A New Survey Looks at Which Tech Workers Send Funds Back Home
Tami Abdollah is dot.LA's senior technology reporter. She was previously a national security and cybersecurity reporter for The Associated Press in Washington, D.C. She's been a reporter for the AP in Los Angeles, the Los Angeles Times and for L.A.'s NPR affiliate KPCC. Abdollah spent nearly a year in Iraq as a U.S. government contractor. A native Angeleno, she's traveled the world on $5 a day, taught trad climbing safety classes and is an avid mountaineer. Follow her on Twitter.
Asian, Black and LatinX tech professionals are more likely to send money to their families than their white counterparts, according to a study by TeamBlind, an anonymous social network of verified employees. The company looked at tech workers' financial obligations and how they spent.
The survey received 2,586 responses from June 25 through June 30 and asked three key questions: 1) Do you send money to your family; 2) As a percentage, how much of your annual salary do you send to your family?; 3) If you send money to your family, do you still have enough money for yourself?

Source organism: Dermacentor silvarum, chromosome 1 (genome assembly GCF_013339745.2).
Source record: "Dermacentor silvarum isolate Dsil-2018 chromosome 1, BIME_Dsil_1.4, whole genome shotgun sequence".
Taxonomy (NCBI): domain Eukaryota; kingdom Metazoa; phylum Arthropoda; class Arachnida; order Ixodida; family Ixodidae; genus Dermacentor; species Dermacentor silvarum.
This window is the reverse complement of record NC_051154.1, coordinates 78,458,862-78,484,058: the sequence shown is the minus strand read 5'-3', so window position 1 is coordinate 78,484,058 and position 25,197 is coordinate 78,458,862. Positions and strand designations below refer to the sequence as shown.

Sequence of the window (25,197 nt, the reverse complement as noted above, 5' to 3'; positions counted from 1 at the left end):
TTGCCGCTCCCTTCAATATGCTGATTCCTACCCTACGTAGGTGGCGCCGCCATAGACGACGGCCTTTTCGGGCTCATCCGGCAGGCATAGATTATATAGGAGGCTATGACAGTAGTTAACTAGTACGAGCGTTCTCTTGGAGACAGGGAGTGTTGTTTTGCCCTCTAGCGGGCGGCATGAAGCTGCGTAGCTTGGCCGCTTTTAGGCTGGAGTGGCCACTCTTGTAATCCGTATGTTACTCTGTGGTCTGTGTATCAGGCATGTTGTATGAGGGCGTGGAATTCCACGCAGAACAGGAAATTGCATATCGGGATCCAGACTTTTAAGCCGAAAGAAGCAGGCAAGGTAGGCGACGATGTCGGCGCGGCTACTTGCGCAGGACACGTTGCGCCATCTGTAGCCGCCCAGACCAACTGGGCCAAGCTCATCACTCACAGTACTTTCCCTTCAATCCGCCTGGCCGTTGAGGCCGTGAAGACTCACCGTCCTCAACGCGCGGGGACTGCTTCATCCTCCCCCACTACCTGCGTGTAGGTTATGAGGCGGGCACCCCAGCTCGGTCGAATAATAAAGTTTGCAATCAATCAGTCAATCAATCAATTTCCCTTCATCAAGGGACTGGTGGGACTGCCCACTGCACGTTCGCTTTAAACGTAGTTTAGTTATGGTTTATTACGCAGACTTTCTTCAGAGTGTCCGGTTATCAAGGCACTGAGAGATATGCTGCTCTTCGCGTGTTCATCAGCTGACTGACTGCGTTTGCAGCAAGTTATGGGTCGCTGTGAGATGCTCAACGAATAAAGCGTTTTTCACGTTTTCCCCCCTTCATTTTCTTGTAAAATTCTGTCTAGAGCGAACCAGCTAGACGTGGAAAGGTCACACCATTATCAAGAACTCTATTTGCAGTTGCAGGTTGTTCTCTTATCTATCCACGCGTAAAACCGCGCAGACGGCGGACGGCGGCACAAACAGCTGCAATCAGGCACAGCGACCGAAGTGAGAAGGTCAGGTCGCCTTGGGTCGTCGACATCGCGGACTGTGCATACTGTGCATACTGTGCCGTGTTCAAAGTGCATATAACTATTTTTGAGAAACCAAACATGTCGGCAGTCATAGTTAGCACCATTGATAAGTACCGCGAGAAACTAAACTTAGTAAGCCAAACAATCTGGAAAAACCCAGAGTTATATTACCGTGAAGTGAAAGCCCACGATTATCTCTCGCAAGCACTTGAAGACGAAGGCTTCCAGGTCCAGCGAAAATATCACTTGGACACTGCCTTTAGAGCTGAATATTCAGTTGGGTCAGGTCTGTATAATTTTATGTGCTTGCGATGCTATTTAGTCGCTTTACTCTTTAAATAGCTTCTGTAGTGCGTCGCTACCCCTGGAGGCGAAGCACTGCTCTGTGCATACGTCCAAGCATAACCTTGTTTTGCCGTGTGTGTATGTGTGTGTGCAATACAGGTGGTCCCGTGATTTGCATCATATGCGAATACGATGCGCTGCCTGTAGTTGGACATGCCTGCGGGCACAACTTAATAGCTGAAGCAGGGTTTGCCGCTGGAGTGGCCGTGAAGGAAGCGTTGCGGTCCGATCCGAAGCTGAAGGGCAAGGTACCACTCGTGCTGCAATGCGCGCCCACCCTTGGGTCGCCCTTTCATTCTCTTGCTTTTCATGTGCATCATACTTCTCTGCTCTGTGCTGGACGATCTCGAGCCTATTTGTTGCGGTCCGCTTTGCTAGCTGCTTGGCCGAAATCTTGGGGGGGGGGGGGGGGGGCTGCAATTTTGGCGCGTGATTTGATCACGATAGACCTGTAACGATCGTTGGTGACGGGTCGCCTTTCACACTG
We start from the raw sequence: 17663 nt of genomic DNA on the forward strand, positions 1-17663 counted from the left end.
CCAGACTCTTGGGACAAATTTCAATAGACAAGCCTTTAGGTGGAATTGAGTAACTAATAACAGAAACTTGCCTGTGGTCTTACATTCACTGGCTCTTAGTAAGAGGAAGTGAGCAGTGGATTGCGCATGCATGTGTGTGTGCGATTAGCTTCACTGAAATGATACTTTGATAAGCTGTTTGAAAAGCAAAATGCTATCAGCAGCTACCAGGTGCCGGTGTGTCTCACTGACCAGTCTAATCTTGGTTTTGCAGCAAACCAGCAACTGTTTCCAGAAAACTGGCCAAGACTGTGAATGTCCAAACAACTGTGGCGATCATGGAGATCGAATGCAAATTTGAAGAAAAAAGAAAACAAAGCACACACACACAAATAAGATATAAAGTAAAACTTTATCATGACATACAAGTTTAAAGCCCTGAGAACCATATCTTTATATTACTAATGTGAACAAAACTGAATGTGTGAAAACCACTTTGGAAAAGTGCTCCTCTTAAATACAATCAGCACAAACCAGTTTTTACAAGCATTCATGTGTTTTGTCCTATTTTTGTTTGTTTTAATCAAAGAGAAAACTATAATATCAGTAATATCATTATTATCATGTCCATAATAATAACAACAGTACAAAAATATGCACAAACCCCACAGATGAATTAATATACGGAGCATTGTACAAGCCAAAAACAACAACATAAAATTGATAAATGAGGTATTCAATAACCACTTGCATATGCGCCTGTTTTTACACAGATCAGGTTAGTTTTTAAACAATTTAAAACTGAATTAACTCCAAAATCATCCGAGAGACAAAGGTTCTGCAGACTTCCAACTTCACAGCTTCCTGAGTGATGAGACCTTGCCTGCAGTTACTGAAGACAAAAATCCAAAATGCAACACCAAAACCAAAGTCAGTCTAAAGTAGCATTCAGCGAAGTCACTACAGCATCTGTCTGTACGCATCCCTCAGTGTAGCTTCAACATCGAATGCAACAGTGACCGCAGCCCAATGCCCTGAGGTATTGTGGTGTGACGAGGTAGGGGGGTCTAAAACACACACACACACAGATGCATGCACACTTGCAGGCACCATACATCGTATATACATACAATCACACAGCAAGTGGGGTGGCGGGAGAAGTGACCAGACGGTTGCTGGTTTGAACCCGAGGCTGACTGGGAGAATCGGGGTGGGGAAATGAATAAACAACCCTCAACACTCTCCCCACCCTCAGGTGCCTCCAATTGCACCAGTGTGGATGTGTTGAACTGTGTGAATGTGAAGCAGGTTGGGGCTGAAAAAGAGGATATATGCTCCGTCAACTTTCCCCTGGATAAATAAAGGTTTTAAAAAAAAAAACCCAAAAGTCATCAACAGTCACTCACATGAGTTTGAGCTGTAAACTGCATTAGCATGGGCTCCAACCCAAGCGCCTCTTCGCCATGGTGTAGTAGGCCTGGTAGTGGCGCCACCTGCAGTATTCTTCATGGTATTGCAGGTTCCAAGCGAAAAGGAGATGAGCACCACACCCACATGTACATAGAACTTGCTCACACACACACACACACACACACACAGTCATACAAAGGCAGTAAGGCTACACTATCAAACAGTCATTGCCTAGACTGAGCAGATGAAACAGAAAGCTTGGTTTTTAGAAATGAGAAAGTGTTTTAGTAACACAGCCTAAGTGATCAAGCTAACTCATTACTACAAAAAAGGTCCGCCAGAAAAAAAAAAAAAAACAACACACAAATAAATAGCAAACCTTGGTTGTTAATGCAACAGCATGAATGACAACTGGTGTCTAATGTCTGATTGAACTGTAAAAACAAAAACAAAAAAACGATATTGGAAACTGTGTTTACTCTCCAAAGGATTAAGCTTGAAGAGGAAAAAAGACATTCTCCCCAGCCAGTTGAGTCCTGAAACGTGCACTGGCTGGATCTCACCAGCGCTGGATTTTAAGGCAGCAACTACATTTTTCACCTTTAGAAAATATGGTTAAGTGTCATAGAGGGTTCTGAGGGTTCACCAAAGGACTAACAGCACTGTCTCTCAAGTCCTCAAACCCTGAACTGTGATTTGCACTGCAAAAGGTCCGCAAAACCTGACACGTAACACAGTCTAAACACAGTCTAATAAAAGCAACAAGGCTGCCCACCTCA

Here are the findings:
- 46% of surveyed professionals send money to their families, with 28% of white professionals doing so compared to 70% of Asian professionals, 75% of Black professionals and 62% of LatinX professionals.
- 46% of professionals send up to 5% of their annual salary to their families.
- 14% of American Indian or Alaska Native send back all their disposable income back to their families.
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Minutes into filling out my absentee ballot last week, I was momentarily distracted by my dog Seamus. A moment later, I realized in horror that I was filling in the wrong bubble — accidentally voting "no" on a ballot measure that I meant to vote "yes" on.
It was only a few ink marks, but it was noticeable enough. Trying to fix my mistake, I darkly and fully filled in the correct circle and then, as if testifying to an error on a check, put my initials next to the one I wanted.
Then I worried. As a reporter who has previously covered election security for years, I went on a mini-quest trying to understand how a small mistake can have larger repercussions.
As Los Angeles County's 5.6 million registered voters all receive ballots at home for the first time, I knew my experience could not be unique. But I wondered, would my vote count? Or would my entire ballot now be discarded?
My distractingly sweet dog, Seamus.
Photo by Tami Abdollah
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